JAGATJIT SINGH, MAHARAJA (1872-1949), son of Raja Kharak Singh, was born on 23 November 1872 and ascended the throne of Kapurthala state on 16 October 1877. He assumed full ruling powers in November 1890 and then commenced his unusual career as a world traveller and a Francophile. He received
MORCHA CHABIAN, campaign for the recovery of the keys of the Golden Temple treasury, marks a dramatic episode in the Sikhs` agitation in the early 1920`s for reforming the management of their places of worship. The Golden Temple at Amritsar, which had a government nominated sarbrdh or controller to manage
NABHA, in Patiala district. 15 km south of Chandigarh (30Â° 44`N. 76Â° 46`E), has a historical gurudwara dedicated to Guru Tegh Bahadur and Guru Gobind Singh. The shrine, called Gurdwara Sis Asthan Patshahi IX ate Puja Asthan Patshahi X or simply, Gurdwara Nabha Sahib, is situated 200 metres south
NARINDER SINGH, MAHARAJA (1824-1862), born at Patiala on 26 November 1824, succeeded his father, Maharaja Karam Singh, to the Patiala throne on 18 January 1846. Narinder Singh aided the British with supplies and carriage during the first AngloSikh war and was rewarded with additional estates, especially from Nabha territory.
SAMPURAN SINGH RAMAN, JATHEDAR (1895-1970), active in Akali politics and in the Praja Mandal movement, was born in 1895, the son of Hari Singh Man and Bhag Kaur of Maur Dhilvah in present day Bathinda district of the Punjab. The family later shifted to Raman where Hari Singh had
SATI DAS, BHAI (d. 1675), the martyr, was the younger brother of Diwan Mati Das. According to Bhatt Vahl Talauda he served Guru Tegh Bahadur as a cook. He was, under imperial warrant, detained along with the Guru at Dhamtan, as the latter was travelling to the eastern parts in
WHISH, SIR WILLIAM SAMPSON (1787-1853), divisional commander of the British army under Lord Hugh Gough in the second Anglo-Sikh war, was born at North world, England, on 27 February 1787, the son of Richard Whish. He received a commission in the Bengal artillery in 1804. In 1826, he was appointed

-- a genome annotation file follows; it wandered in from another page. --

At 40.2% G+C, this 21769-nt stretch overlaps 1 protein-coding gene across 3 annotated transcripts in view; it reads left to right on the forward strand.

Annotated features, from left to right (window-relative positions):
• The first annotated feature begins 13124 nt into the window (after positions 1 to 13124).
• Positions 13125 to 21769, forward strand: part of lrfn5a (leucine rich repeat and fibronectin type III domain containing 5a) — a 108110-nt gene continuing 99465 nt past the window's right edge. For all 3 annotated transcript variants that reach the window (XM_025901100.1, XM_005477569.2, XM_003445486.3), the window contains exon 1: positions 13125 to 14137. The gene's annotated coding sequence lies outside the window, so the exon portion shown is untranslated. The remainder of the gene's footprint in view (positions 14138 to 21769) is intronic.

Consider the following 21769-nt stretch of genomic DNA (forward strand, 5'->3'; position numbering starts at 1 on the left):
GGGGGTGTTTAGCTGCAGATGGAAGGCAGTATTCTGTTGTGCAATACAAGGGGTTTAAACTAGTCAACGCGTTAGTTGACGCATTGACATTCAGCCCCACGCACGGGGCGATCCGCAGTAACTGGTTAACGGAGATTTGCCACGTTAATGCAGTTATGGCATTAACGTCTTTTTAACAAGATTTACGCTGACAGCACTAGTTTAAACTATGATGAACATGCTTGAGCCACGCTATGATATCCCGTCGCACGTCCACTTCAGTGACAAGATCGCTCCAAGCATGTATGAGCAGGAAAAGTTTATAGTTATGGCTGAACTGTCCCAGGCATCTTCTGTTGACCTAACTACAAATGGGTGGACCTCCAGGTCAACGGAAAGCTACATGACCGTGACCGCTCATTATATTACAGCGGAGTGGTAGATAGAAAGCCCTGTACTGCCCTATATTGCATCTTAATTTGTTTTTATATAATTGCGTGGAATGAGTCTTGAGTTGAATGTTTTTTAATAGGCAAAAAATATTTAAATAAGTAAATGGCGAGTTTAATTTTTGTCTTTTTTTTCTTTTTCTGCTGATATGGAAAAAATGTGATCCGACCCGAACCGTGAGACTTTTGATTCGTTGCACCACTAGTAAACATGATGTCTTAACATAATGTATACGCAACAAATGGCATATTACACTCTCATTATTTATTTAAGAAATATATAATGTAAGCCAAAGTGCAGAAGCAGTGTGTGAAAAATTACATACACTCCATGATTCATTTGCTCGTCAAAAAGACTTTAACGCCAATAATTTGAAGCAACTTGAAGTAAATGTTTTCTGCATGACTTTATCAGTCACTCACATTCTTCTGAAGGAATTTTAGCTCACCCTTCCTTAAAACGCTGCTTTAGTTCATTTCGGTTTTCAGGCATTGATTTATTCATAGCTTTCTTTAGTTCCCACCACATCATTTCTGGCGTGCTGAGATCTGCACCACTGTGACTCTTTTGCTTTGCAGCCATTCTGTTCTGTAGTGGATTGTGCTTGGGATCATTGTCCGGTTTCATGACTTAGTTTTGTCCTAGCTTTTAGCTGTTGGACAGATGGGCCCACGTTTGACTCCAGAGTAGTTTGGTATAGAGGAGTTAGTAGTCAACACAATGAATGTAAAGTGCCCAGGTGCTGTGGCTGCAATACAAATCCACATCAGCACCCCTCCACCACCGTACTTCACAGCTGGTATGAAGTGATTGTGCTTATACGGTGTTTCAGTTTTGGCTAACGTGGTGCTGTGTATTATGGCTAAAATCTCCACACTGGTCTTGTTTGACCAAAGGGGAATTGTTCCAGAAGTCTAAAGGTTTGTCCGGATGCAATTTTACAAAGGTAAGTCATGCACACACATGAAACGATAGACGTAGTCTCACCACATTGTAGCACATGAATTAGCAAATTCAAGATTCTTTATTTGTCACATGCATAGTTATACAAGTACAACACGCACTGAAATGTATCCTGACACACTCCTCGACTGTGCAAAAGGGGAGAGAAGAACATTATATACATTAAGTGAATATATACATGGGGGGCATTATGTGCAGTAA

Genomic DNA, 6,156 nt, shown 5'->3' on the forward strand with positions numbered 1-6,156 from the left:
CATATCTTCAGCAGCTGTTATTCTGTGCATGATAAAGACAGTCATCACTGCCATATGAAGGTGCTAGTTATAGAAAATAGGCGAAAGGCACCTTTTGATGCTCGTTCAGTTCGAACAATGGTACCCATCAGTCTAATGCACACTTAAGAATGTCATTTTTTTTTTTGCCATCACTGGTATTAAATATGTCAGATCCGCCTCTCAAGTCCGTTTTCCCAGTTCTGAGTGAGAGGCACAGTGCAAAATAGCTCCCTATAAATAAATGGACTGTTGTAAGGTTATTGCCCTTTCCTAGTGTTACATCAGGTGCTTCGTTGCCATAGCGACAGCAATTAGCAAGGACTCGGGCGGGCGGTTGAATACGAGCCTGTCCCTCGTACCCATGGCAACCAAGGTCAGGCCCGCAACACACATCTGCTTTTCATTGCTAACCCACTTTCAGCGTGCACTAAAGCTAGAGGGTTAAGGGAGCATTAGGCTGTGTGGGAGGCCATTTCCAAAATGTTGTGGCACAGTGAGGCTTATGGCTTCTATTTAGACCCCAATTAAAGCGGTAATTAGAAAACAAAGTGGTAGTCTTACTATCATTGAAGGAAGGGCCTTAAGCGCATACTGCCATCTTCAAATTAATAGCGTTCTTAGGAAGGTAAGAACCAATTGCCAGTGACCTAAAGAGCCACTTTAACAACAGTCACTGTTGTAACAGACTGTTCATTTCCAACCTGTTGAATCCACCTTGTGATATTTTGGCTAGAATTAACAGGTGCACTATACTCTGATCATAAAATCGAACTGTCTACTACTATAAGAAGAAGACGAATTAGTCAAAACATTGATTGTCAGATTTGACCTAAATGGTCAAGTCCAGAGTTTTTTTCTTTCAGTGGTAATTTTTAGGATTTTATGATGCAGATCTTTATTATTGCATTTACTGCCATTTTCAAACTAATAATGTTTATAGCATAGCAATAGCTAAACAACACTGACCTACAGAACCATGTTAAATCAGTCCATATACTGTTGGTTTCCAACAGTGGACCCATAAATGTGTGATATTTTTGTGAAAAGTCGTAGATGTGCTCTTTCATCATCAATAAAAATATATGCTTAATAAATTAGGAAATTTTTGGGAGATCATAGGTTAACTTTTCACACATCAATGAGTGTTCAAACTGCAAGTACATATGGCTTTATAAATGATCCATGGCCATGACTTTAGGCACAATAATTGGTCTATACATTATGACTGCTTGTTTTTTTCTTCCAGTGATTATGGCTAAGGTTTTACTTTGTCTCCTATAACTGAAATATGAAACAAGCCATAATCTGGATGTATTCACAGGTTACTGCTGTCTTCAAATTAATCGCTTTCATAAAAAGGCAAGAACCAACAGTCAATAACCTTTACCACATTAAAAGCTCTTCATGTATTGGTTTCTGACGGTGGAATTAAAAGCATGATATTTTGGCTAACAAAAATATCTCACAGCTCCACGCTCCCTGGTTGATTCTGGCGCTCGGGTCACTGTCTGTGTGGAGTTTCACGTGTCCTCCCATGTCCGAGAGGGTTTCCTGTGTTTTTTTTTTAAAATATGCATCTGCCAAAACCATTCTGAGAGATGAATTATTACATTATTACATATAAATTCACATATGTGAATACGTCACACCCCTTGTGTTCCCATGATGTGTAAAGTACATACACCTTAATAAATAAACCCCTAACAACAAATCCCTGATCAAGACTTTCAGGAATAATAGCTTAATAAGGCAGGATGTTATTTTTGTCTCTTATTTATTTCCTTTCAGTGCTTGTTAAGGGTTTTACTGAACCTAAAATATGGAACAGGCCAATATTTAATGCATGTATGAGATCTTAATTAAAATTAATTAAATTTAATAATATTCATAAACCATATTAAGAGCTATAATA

ARJAN SINGH, BHAI (c. 1906-1924), born to Kishan Singh of the village of Kamalia, now in Sahival district of Pakistan, was a zealous worker in the cause of Sikh Gurdwara reform. As a young boy he was deeply affected by events at Nankana Sahib in 1921 (See NANKANA SAHIB MASSACRE).
BISHAN SINGH, SANT (d. 1973), holy saint most of whose life was spent in works of seva, raising of buildings by labour volunteered by devotees, at different shrine sites, came of a well to do Sindhi family. Nothing is known about his early life except that his parents were
CHET SINGH, military commander, engineer and a kardar, i.e. a revenue officer, under Maharaja Ranjit Singh. In 1831 he became engineer in charge for constructing a bridge over the River Sutlej for the Ropar meeting between Maharaja Ranjit Singh and Governor General William Bentinck. He constructed another bridge at
DEVINDER SINGH, RAJA (1822-1865), was born on 5 September 1822, the son of Raja Jasvant Singh of Nabha. He ascended the throne of Nabha on 5 October 1840 at the age of eighteen. During the first AngloSikh war of 184546, Devinder Singh whose sympathy was with the Lahore Darbar
DHARA SINGH (d. 1860) succeeded his father, Mehar Singh, to the family estate situated in the Nakka tract of land upon the latter`s death in 1843. Dhara Singh joined Raja Sher Singh with his horsemen at Multan in 1848. He fought against the British in the battles of Ramnagar
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